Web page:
Lightning

Lightning is a sudden electrostatic discharge that occurs typically during a thunderstorm. This discharge occurs between regions of a cloud(called intra-cloud lightning or IC), between two clouds (CC lightning), or between a cloud and the ground (CG lightning).

The charged regions in the atmosphere temporarily equalize themselves through this discharge referred to as a flash. A lightning flash can also be a strike if it involves an object on the ground. It creates light in the form of black body radiation from the very hot plasma created by the electron flow, and sound in the form of thunder. It may be seen and not heard when it occurs at a distance too great for the sound to carry as far as the light from the strike or flash.

Lightning is a flow of electricity, and as such cannot be stored. But it may eventually be possible to store the huge amount of electric charge that comes down during lightning discharges. No one as yet has perfected the technology for that.

To capture each and every lightning strike (land strikes only) we would most likely have to put extremely tall towers (think Eiffel tower) around a mile apart in a grid formation covering the entire globe. Yes, the entire globe as many strikes occurs over the oceans and seas. That is one tower for each of the almost 200,000,000 square miles of the earth’s surface.

Lightning Strike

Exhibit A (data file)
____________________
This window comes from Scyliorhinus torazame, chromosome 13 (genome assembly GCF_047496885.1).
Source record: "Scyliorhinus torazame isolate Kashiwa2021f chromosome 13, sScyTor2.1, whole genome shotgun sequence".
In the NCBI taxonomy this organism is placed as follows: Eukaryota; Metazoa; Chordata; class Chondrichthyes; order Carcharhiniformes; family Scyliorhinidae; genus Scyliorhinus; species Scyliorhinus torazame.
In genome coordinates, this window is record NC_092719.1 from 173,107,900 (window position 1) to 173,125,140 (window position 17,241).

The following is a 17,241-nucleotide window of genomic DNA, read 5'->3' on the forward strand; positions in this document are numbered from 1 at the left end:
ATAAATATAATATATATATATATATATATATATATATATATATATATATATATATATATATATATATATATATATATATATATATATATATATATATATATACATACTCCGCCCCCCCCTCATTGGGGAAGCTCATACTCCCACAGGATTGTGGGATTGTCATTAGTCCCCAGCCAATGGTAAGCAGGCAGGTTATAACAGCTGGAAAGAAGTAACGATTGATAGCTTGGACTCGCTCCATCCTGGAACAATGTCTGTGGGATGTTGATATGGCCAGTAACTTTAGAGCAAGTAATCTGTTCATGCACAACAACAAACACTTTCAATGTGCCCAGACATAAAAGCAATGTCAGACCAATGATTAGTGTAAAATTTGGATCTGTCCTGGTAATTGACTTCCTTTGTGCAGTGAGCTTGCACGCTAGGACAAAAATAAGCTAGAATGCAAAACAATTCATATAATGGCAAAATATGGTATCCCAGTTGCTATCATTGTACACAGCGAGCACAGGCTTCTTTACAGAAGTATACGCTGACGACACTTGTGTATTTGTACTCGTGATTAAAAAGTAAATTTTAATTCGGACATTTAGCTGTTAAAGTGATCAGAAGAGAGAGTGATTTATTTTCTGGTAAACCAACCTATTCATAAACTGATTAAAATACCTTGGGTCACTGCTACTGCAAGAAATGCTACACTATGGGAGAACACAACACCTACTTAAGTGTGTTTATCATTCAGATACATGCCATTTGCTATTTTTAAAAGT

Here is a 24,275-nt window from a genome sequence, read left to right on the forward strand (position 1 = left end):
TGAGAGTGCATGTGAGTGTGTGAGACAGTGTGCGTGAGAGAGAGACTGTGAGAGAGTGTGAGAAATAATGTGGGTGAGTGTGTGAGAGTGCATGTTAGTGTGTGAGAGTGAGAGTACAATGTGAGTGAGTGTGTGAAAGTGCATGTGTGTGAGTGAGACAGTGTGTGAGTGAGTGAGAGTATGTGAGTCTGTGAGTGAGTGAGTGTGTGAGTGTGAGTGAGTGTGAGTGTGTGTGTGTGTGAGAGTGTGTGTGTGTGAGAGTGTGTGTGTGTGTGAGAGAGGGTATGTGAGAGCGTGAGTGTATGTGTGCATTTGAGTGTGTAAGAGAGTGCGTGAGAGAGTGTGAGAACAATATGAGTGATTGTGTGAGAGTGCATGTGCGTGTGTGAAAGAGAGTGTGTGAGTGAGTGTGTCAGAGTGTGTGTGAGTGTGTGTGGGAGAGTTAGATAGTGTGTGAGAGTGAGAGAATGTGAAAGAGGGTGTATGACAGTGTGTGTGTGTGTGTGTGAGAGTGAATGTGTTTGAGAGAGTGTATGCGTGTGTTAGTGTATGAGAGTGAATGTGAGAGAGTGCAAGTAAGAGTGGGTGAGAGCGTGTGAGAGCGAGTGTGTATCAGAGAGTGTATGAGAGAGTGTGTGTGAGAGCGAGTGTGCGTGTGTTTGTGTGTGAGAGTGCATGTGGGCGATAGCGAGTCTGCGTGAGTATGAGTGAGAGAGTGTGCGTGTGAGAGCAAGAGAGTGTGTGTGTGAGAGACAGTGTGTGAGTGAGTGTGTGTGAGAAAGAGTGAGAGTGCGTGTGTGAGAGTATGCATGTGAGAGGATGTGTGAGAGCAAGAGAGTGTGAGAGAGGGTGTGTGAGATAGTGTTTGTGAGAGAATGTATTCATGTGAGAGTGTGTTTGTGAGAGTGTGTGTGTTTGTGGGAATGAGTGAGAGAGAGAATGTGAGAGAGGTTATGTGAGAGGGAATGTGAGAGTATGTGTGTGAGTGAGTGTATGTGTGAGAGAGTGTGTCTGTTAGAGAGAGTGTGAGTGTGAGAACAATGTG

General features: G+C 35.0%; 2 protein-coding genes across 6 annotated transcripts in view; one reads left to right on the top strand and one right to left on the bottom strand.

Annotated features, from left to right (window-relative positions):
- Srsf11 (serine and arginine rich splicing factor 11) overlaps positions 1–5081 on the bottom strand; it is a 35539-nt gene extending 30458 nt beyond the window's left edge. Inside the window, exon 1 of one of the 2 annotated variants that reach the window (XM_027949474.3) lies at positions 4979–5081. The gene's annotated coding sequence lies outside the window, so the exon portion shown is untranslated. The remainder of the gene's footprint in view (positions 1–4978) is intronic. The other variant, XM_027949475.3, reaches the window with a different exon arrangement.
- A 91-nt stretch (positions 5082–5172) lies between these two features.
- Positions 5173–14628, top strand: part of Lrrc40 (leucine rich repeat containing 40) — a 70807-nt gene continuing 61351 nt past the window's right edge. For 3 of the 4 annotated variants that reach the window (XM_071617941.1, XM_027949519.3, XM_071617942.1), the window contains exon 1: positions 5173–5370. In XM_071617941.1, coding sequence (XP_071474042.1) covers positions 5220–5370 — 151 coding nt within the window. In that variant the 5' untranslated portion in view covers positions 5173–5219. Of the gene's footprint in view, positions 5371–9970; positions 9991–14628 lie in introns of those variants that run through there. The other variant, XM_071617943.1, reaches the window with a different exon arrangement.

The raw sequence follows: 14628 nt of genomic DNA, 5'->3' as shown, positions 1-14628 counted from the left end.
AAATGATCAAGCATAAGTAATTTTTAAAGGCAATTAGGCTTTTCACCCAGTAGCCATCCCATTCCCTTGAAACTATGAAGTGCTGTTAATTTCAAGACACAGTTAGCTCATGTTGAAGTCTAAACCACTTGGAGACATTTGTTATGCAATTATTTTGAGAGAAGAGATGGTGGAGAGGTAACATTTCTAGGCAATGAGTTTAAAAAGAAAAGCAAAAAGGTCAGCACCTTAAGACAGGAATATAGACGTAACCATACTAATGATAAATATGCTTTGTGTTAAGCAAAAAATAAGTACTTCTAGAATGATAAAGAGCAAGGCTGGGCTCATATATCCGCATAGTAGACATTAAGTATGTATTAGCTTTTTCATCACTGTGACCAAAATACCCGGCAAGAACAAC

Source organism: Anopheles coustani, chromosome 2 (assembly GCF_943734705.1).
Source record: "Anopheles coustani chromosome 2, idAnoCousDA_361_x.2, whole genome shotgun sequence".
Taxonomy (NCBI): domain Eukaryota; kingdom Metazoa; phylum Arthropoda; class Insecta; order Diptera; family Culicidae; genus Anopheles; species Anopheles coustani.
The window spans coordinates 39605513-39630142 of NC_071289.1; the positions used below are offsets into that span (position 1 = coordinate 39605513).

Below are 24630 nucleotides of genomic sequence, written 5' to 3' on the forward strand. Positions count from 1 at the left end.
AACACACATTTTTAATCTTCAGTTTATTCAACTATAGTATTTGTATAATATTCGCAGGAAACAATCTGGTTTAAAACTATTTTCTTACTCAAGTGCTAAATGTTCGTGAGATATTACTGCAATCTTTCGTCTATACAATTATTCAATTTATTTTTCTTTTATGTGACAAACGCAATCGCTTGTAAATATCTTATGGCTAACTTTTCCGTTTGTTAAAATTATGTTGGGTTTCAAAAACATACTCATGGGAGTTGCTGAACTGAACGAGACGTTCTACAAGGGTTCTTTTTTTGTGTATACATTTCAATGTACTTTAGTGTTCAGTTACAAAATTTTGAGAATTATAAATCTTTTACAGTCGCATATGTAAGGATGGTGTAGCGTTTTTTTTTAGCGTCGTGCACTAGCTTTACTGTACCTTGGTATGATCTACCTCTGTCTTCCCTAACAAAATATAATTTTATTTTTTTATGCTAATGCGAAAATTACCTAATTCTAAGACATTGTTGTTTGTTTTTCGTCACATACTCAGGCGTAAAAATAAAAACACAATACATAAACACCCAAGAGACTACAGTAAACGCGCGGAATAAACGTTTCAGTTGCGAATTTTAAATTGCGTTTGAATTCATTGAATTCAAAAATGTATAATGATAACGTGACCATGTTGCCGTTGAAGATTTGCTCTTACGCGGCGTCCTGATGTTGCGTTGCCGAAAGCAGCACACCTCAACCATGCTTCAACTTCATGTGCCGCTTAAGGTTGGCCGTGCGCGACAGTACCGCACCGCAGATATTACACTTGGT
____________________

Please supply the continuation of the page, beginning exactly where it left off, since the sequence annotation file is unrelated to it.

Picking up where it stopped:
Also Read: How Did We Measure The Speed Of Light?

Although in comparison, one hour of sunlight has the same amount of energy that we use in a year! We have much more power available from the sun and we only need our rooftops to accumulate all we need. Especially with the advances and improvements being made with solar panel efficiency.

Most places receive lightning very infrequently but have a steady demand for electrical energy. The smaller the area you look at the fewer the lightning strikes will hit within that area per unit time. If you build some kind of device it has to be big enough to get hit by enough lightning strikes to supply the desired energy. If it gets hit once every ten years or so, you could be waiting a long time for a return on your investment. Bulky devices cost more.

Lightning Strike

Lightning has a high voltage but not a huge amount of current. Controlled sources of electrical energy typically want the other way around — lots of current at lower voltages. 120V AC is what consumers can use, and they want a steady supply of it. Voltage and phase should not drift over time. Lightning can give you tens of thousands of volts over a few milliseconds and then be gone for the rest of the day. The lightning strike may damage the equipment, and still not have as much energy as we’d like to use. The problem is that the energy is deposited all at once, instead of spreading out over time.

Much of the energy of the lightning discharge goes into heating up the air and making it glow. The available energy at the ground is just the amount of energy required to get the electrons into or off of the ground surface.

Also Read: How Did We Measure The Speed Of Light?

Though there are some things you might do to harvest energy from atmospheric electricity that does not involve attracting lightning strikes. A tall lightning rod with a sharp tip will have a small current flowing from its tip, and a bigger one during a storm. Since air is a not-too-bad insulator when it’s not undergoing electrical breakdown, it is hard to make a complete circuit from which you can extract energy. A conducting object (like a person, or a skyscraper) easily modifies the electric field in its vicinity.

In 2007, a company called Alternative Energy Holdings tried to make it happen, with a design that involved a tower, grounding wires and a capacitor but failed to ensure success in terms of high efficiency.

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